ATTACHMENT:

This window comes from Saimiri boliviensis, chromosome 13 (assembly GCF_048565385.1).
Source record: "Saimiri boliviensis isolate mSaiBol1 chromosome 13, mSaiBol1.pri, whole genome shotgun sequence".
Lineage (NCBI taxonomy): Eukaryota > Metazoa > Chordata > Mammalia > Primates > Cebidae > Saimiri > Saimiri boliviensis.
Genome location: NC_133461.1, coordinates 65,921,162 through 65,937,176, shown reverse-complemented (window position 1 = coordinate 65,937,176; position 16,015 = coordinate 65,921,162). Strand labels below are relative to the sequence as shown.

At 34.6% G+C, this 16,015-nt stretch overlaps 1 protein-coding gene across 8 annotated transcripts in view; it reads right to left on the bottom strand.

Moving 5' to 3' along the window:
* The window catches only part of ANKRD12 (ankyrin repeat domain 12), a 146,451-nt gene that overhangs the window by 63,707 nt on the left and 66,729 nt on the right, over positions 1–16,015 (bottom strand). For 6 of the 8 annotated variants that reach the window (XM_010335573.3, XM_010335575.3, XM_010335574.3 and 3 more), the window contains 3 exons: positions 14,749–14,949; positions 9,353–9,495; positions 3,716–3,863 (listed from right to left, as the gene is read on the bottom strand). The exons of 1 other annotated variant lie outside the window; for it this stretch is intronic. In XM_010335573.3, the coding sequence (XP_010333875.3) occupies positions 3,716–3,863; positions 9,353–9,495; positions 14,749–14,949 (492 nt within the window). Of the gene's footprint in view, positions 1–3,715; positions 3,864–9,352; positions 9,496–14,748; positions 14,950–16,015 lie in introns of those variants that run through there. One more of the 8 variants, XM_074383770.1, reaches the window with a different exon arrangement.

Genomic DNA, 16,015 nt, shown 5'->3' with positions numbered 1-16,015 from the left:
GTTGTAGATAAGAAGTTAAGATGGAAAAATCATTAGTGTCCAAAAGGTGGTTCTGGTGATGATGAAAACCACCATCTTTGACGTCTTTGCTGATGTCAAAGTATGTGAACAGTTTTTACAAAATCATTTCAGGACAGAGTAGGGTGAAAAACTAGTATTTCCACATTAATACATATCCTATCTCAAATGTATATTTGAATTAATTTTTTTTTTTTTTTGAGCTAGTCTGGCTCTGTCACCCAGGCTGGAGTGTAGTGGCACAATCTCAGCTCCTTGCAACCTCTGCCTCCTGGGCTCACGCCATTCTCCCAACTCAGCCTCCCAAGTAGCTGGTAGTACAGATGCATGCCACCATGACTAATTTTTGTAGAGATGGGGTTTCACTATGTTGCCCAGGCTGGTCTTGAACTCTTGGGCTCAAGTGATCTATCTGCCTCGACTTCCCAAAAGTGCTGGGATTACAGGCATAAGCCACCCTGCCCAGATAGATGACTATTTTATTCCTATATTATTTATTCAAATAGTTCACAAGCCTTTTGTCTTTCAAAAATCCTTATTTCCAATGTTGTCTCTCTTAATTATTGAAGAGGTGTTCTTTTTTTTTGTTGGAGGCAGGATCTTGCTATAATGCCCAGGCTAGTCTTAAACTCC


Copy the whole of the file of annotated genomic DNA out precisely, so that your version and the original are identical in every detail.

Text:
This window comes from Saimiri boliviensis, chromosome 13 (assembly GCF_048565385.1).
Source record: "Saimiri boliviensis isolate mSaiBol1 chromosome 13, mSaiBol1.pri, whole genome shotgun sequence".
Lineage (NCBI taxonomy): Eukaryota > Metazoa > Chordata > Mammalia > Primates > Cebidae > Saimiri > Saimiri boliviensis.
Genome location: NC_133461.1, coordinates 65,921,162 through 65,937,176, shown reverse-complemented (window position 1 = coordinate 65,937,176; position 16,015 = coordinate 65,921,162). Strand labels below are relative to the sequence as shown.

At 34.6% G+C, this 16,015-nt stretch overlaps 1 protein-coding gene across 8 annotated transcripts in view; it reads right to left on the bottom strand.

Moving 5' to 3' along the window:
* The window catches only part of ANKRD12 (ankyrin repeat domain 12), a 146,451-nt gene that overhangs the window by 63,707 nt on the left and 66,729 nt on the right, over positions 1–16,015 (bottom strand). For 6 of the 8 annotated variants that reach the window (XM_010335573.3, XM_010335575.3, XM_010335574.3 and 3 more), the window contains 3 exons: positions 14,749–14,949; positions 9,353–9,495; positions 3,716–3,863 (listed from right to left, as the gene is read on the bottom strand). The exons of 1 other annotated variant lie outside the window; for it this stretch is intronic. In XM_010335573.3, the coding sequence (XP_010333875.3) occupies positions 3,716–3,863; positions 9,353–9,495; positions 14,749–14,949 (492 nt within the window). Of the gene's footprint in view, positions 1–3,715; positions 3,864–9,352; positions 9,496–14,748; positions 14,950–16,015 lie in introns of those variants that run through there. One more of the 8 variants, XM_074383770.1, reaches the window with a different exon arrangement.

Genomic DNA, 16,015 nt, shown 5'->3' with positions numbered 1-16,015 from the left:
GTTGTAGATAAGAAGTTAAGATGGAAAAATCATTAGTGTCCAAAAGGTGGTTCTGGTGATGATGAAAACCACCATCTTTGACGTCTTTGCTGATGTCAAAGTATGTGAACAGTTTTTACAAAATCATTTCAGGACAGAGTAGGGTGAAAAACTAGTATTTCCACATTAATACATATCCTATCTCAAATGTATATTTGAATTAATTTTTTTTTTTTTTTGAGCTAGTCTGGCTCTGTCACCCAGGCTGGAGTGTAGTGGCACAATCTCAGCTCCTTGCAACCTCTGCCTCCTGGGCTCACGCCATTCTCCCAACTCAGCCTCCCAAGTAGCTGGTAGTACAGATGCATGCCACCATGACTAATTTTTGTAGAGATGGGGTTTCACTATGTTGCCCAGGCTGGTCTTGAACTCTTGGGCTCAAGTGATCTATCTGCCTCGACTTCCCAAAAGTGCTGGGATTACAGGCATAAGCCACCCTGCCCAGATAGATGACTATTTTATTCCTATATTATTTATTCAAATAGTTCACAAGCCTTTTGTCTTTCAAAAATCCTTATTTCCAATGTTGTCTCTCTTAATTATTGAAGAGGTGTTCTTTTTTTTTGTTGGAGGCAGGATCTTGCTATAATGCCCAGGCTAGTCTTAAACTCC